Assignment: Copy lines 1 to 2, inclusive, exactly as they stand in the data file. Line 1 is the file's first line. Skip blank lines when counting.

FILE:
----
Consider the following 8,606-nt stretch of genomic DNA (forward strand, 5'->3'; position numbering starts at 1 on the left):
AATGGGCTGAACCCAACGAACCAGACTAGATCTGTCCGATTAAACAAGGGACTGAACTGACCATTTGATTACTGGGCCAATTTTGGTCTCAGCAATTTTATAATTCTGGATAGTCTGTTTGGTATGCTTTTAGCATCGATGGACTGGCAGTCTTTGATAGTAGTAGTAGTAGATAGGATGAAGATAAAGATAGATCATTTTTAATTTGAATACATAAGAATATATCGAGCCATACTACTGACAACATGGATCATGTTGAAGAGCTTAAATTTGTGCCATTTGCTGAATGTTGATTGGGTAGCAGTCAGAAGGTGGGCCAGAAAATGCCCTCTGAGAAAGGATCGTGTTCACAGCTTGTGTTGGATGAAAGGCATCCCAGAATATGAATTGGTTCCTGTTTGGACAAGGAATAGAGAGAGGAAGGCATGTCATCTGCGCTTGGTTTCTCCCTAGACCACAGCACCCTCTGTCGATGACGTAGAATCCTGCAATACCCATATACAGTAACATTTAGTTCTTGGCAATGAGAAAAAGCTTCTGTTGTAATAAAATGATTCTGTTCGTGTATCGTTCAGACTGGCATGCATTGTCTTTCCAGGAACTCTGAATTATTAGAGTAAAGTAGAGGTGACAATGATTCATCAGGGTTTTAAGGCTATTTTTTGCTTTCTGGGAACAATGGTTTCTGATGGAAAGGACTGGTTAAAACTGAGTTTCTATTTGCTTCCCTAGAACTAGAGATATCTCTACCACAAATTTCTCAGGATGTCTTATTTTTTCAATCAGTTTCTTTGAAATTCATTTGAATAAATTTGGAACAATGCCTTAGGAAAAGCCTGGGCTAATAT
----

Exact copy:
Consider the following 8,606-nt stretch of genomic DNA (forward strand, 5'->3'; position numbering starts at 1 on the left):
AATGGGCTGAACCCAACGAACCAGACTAGATCTGTCCGATTAAACAAGGGACTGAACTGACCATTTGATTACTGGGCCAATTTTGGTCTCAGCAATTTTATAATTCTGGATAGTCTGTTTGGTATGCTTTTAGCATCGATGGACTGGCAGTCTTTGATAGTAGTAGTAGTAGATAGGATGAAGATAAAGATAGATCATTTTTAATTTGAATACATAAGAATATATCGAGCCATACTACTGACAACATGGATCATGTTGAAGAGCTTAAATTTGTGCCATTTGCTGAATGTTGATTGGGTAGCAGTCAGAAGGTGGGCCAGAAAATGCCCTCTGAGAAAGGATCGTGTTCACAGCTTGTGTTGGATGAAAGGCATCCCAGAATATGAATTGGTTCCTGTTTGGACAAGGAATAGAGAGAGGAAGGCATGTCATCTGCGCTTGGTTTCTCCCTAGACCACAGCACCCTCTGTCGATGACGTAGAATCCTGCAATACCCATATACAGTAACATTTAGTTCTTGGCAATGAGAAAAAGCTTCTGTTGTAATAAAATGATTCTGTTCGTGTATCGTTCAGACTGGCATGCATTGTCTTTCCAGGAACTCTGAATTATTAGAGTAAAGTAGAGGTGACAATGATTCATCAGGGTTTTAAGGCTATTTTTTGCTTTCTGGGAACAATGGTTTCTGATGGAAAGGACTGGTTAAAACTGAGTTTCTATTTGCTTCCCTAGAACTAGAGATATCTCTACCACAAATTTCTCAGGATGTCTTATTTTTTCAATCAGTTTCTTTGAAATTCATTTGAATAAATTTGGAACAATGCCTTAGGAAAAGCCTGGGCTAATAT